The Texas Tribune’s COVID-19 tracker will no longer be updated – The Texas Tribune

After nearly two and a half years, we’re no longer tracking daily coronavirus cases, hospitalizations, deaths and vaccinations in Texas.

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We know the pandemic is not over, but the time has come for The Texas Tribune to shift how it’s covering the spread of COVID-19 in Texas.
This means starting today, our COVID-19 tracker will no longer be updated. Over nearly two and a half years, this product tracked surges in cases, hospitalizations and deaths as different variants emerged. And when vaccines became available, it was used to track inoculation rates across Texas as well.
We want to thank you, our readers, for your continued support of this product. We are grateful the tracker was a helpful resource as you made crucial decisions on how to lead your everyday lives. Since it was launched in April 2020, we received countless emails and messages from people who appreciated having this information easily available and continuously updated.
A few recent trends helped us determine that it was time to stop updating the tracker.
A lot has changed since the COVID-19 tracker was first launched in April 2020, and tracking the virus in the same way doesn’t make as much sense now. For instance:
In addition, our data source, the Texas Department of State Health Services, has stopped updating its data on the weekends.
We are not stopping the tracker updates because we think the pandemic is over. We know COVID-19 is still spreading in Texas, and health reporter Karen Brooks Harper will continue to keep a close eye on the trends with help from our data reporters.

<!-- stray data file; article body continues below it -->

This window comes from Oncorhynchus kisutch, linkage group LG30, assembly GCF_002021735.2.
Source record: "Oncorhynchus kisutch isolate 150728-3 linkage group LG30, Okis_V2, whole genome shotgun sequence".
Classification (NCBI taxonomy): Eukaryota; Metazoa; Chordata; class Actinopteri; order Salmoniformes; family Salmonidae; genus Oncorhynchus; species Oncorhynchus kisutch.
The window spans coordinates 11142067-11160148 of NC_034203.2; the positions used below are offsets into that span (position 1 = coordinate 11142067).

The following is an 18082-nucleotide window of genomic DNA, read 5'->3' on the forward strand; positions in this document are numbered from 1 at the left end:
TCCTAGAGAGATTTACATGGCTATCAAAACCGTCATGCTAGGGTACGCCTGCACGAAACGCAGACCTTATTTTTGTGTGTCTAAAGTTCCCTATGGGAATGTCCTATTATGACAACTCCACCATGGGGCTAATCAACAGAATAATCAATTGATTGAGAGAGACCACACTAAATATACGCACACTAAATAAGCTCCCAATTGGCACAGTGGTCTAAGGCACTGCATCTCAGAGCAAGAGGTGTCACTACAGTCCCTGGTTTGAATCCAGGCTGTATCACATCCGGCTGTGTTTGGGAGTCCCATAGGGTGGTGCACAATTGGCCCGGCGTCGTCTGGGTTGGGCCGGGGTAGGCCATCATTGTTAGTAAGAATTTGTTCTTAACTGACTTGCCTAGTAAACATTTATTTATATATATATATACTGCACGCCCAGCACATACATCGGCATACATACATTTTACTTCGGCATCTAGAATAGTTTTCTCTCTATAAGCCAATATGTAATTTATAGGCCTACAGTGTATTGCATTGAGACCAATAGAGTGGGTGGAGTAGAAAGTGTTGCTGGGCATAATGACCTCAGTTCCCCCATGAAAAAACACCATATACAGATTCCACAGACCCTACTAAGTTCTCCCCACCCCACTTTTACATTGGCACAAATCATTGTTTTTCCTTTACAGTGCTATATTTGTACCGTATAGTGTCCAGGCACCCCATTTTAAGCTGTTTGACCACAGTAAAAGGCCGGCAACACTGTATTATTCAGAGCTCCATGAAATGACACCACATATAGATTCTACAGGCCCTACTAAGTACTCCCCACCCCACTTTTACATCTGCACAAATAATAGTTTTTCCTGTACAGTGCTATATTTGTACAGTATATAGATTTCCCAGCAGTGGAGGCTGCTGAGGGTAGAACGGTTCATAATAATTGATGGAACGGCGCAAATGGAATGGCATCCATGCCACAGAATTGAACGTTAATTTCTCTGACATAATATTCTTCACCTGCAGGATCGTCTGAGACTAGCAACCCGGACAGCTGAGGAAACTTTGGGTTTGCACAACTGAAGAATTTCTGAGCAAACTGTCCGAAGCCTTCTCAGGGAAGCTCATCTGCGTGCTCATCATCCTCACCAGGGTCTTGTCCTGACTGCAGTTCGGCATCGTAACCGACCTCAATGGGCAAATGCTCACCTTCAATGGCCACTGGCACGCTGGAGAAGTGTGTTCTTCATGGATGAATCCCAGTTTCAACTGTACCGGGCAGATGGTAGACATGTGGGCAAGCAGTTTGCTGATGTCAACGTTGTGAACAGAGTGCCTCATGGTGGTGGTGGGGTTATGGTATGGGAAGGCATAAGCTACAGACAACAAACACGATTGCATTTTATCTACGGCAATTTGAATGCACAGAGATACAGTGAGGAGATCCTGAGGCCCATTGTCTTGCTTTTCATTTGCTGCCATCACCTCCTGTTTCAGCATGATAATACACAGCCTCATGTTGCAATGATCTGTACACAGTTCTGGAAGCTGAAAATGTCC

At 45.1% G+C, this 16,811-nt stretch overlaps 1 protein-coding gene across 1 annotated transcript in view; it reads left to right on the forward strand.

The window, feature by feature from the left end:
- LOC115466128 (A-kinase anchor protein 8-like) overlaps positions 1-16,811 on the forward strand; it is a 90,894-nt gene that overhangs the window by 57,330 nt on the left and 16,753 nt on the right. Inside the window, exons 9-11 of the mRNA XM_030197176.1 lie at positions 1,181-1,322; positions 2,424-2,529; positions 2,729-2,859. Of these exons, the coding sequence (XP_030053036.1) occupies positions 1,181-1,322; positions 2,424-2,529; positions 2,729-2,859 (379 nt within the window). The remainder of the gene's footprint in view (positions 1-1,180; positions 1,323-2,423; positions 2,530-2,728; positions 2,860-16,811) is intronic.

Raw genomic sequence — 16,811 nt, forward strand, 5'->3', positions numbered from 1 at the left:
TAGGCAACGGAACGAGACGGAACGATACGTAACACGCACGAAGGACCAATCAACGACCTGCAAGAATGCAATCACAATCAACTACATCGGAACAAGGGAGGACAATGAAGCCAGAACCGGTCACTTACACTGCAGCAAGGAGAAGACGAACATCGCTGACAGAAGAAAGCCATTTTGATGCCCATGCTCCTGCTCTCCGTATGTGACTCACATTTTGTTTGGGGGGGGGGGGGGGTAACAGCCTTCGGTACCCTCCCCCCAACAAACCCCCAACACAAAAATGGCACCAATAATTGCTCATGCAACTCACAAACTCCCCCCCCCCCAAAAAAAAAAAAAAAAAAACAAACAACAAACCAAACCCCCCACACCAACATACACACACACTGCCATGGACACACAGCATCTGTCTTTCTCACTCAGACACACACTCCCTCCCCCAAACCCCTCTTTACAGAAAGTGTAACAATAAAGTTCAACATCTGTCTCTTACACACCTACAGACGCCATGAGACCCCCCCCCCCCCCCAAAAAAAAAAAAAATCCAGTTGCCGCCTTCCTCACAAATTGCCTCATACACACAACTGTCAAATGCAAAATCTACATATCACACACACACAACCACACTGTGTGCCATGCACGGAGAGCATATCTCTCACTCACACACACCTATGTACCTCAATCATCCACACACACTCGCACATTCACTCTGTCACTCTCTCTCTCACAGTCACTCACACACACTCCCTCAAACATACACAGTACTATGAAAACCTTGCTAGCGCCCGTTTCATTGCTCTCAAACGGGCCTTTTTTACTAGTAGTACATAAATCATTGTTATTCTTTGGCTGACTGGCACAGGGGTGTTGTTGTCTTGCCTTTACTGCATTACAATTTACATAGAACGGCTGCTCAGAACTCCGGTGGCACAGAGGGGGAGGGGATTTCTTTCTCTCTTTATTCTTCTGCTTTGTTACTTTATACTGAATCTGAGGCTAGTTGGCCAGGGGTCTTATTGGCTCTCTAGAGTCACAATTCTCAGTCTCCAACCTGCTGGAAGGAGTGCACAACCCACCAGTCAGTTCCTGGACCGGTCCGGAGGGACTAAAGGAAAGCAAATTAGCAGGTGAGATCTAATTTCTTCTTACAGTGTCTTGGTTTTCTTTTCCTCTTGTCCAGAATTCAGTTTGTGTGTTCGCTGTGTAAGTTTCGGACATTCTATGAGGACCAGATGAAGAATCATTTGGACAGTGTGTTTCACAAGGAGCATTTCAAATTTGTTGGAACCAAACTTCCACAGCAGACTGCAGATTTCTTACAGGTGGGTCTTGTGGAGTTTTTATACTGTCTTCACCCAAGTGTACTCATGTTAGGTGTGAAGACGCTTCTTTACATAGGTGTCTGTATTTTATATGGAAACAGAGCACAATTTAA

Her regular coverage, as well as other reporters’ work, is available on our coronavirus series page. This will continue to be updated with the latest pandemic-related stories from our staff.
Readers still have several resources available to track COVID-19 in their communities and statewide. A few examples:

If you don’t see your community represented in this list, check local government websites because they might have their own COVID-19 data that they update regularly as well.
No, this was solely a decision made by our editors.
The Tribune’s coronavirus tracker had a major impact internally and externally. In all, the page received 4.3 million pageviews since it launched in April 2020 and was the most popular article on the Tribune’s site during the first year of the pandemic. We noticed traffic to the page was at its highest when the spread of the virus was at its worst.
It also helped direct our news coverage throughout the pandemic. Our data visuals team closely tracked the numbers every day, leading to countless collaborations with health reporters who were reporting on the impacts of the virus. This included somber stories on the people who died and, more recently, investigations into disparities in vaccine rates across the state.
Disclosure: The New York Times has been a financial supporter of The Texas Tribune, a nonprofit, nonpartisan news organization that is funded in part by donations from members, foundations and corporate sponsors. Financial supporters play no role in the Tribune’s journalism. Find a complete list of them here.
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